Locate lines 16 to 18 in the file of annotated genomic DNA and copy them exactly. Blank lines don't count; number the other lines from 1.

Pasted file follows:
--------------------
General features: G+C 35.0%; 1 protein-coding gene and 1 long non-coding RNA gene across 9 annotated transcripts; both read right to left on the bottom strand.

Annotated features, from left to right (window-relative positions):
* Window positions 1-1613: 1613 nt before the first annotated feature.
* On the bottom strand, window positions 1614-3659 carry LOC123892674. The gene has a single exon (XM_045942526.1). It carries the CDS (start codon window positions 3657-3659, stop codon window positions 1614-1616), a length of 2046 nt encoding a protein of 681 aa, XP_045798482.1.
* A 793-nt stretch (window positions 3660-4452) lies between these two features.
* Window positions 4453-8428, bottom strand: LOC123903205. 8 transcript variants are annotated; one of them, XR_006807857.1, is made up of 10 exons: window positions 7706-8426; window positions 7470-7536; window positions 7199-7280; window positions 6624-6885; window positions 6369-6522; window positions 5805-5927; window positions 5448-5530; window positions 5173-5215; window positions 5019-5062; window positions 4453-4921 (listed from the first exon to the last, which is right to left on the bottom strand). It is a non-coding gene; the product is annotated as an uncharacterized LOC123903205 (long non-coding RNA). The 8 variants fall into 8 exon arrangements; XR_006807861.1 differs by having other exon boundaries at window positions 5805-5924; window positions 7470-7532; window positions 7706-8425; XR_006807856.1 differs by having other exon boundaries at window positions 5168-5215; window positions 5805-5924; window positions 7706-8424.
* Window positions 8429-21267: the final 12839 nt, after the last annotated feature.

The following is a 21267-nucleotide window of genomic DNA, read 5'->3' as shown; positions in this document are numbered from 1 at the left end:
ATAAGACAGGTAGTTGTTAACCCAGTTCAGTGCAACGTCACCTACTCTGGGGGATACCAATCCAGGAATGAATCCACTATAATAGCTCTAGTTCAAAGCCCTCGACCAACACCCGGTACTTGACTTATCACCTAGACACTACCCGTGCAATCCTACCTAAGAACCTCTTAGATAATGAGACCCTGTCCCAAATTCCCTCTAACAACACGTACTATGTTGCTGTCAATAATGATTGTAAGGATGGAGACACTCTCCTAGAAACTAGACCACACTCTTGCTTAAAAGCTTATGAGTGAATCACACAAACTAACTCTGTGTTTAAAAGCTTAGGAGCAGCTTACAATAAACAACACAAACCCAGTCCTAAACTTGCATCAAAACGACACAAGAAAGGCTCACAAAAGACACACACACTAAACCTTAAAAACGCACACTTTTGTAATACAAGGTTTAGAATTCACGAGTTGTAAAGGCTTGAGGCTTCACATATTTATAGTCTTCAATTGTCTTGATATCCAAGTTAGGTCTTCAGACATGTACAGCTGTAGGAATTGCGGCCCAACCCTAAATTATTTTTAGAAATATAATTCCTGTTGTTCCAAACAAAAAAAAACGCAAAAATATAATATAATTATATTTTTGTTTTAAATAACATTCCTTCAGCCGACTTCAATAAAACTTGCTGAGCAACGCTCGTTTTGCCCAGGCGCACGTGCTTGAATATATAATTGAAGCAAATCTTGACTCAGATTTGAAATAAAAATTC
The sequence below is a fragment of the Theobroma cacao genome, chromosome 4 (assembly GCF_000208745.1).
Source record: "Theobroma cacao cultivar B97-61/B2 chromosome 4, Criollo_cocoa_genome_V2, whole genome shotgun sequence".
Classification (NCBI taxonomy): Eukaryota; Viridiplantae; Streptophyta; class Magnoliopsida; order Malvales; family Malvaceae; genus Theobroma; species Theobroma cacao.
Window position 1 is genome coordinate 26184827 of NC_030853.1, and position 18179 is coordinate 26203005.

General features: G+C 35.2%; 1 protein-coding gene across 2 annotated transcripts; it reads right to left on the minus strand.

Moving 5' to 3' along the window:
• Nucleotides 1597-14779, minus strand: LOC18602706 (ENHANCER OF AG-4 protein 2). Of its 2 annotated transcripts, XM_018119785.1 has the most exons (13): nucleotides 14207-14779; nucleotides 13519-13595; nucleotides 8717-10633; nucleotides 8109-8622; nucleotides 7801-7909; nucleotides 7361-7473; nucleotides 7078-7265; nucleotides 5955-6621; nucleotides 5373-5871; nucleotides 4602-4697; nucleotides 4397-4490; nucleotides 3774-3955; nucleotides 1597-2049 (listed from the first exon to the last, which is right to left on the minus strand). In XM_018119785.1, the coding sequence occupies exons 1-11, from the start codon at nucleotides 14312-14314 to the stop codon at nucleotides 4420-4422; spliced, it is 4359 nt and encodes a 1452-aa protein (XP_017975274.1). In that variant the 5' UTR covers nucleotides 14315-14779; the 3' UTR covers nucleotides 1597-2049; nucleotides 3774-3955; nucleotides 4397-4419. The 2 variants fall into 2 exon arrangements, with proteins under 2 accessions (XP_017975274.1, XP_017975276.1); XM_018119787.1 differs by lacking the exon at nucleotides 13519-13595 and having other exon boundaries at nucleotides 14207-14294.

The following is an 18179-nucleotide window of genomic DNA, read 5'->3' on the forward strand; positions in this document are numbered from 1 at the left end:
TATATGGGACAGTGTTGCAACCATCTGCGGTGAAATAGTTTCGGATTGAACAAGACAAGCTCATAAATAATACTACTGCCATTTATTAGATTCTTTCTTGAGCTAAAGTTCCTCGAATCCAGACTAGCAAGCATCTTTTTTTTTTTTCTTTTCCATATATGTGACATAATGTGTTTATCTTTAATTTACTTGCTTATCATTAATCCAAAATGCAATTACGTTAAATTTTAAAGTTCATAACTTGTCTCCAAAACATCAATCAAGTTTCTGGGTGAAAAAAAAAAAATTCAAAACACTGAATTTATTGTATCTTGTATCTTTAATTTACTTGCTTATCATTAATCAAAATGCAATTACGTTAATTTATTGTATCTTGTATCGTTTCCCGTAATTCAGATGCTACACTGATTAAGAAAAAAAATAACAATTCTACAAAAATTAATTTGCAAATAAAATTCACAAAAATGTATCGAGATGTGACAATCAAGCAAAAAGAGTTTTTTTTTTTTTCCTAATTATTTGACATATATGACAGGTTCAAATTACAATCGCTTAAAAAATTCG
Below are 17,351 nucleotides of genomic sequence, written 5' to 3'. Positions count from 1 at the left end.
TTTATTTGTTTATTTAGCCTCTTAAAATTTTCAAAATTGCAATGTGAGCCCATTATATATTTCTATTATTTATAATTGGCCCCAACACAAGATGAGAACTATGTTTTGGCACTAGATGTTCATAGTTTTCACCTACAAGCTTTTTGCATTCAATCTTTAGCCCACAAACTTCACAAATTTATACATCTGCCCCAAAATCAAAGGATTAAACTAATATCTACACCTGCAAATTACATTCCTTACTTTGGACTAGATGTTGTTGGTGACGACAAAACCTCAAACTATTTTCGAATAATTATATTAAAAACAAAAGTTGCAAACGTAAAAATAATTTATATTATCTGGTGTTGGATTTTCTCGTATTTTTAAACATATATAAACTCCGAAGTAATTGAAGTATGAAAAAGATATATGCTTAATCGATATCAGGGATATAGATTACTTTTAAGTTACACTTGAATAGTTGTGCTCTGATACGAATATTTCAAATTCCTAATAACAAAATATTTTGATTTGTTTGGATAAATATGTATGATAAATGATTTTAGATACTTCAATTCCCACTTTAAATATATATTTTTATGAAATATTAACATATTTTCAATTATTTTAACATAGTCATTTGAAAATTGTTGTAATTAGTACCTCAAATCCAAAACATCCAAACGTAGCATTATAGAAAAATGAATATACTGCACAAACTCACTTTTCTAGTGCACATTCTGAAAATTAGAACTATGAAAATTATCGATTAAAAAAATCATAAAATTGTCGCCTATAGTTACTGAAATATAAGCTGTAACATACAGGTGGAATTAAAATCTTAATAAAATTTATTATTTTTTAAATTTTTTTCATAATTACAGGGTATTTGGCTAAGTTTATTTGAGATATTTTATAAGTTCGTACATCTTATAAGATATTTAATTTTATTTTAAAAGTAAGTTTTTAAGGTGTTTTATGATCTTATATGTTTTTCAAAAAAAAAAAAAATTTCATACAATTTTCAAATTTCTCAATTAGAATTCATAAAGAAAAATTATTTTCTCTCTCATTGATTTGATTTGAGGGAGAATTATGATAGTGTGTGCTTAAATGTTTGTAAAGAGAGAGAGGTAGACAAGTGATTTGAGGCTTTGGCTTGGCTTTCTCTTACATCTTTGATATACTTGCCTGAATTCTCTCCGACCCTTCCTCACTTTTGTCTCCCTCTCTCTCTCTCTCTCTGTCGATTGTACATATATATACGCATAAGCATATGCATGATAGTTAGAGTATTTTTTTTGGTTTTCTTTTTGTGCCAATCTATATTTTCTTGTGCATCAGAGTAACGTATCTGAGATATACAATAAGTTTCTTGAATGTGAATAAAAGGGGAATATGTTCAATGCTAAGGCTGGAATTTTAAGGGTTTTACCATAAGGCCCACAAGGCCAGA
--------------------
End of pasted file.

• Nucleotides 1597-14779, minus strand: LOC18602706 (ENHANCER OF AG-4 protein 2). Of its 2 annotated transcripts, XM_018119785.1 has the most exons (13): nucleotides 14207-14779; nucleotides 13519-13595; nucleotides 8717-10633; nucleotides 8109-8622; nucleotides 7801-7909; nucleotides 7361-7473; nucleotides 7078-7265; nucleotides 5955-6621; nucleotides 5373-5871; nucleotides 4602-4697; nucleotides 4397-4490; nucleotides 3774-3955; nucleotides 1597-2049 (listed from the first exon to the last, which is right to left on the minus strand). In XM_018119785.1, the coding sequence occupies exons 1-11, from the start codon at nucleotides 14312-14314 to the stop codon at nucleotides 4420-4422; spliced, it is 4359 nt and encodes a 1452-aa protein (XP_017975274.1). In that variant the 5' UTR covers nucleotides 14315-14779; the 3' UTR covers nucleotides 1597-2049; nucleotides 3774-3955; nucleotides 4397-4419. The 2 variants fall into 2 exon arrangements, with proteins under 2 accessions (XP_017975274.1, XP_017975276.1); XM_018119787.1 differs by lacking the exon at nucleotides 13519-13595 and having other exon boundaries at nucleotides 14207-14294.

The following is an 18179-nucleotide window of genomic DNA, read 5'->3' on the forward strand; positions in this document are numbered from 1 at the left end:
TATATGGGACAGTGTTGCAACCATCTGCGGTGAAATAGTTTCGGATTGAACAAGACAAGCTCATAAATAATACTACTGCCATTTATTAGATTCTTTCTTGAGCTAAAGTTCCTCGAATCCAGACTAGCAAGCATCTTTTTTTTTTTTCTTTTCCATATATGTGACATAATGTGTTTATCTTTAATTTACTTGCTTATCATTAATCCAAAATGCAATTACGTTAAATTTTAAAGTTCATAACTTGTCTCCAAAACATCAATCAAGTTTCTGGGTGAAAAAAAAAAAATTCAAAACACTGAATTTATTGTATCTTGTATCTTTAATTTACTTGCTTATCATTAATCAAAATGCAATTACGTTAATTTATTGTATCTTGTATCGTTTCCCGTAATTCAGATGCTACACTGATTAAGAAAAAAAATAACAATTCTACAAAAATTAATTTGCAAATAAAATTCACAAAAATGTATCGAGATGTGACAATCAAGCAAAAAGAGTTTTTTTTTTTTTCCTAATTATTTGACATATATGACAGGTTCAAATTACAATCGCTTAAAAAATTCG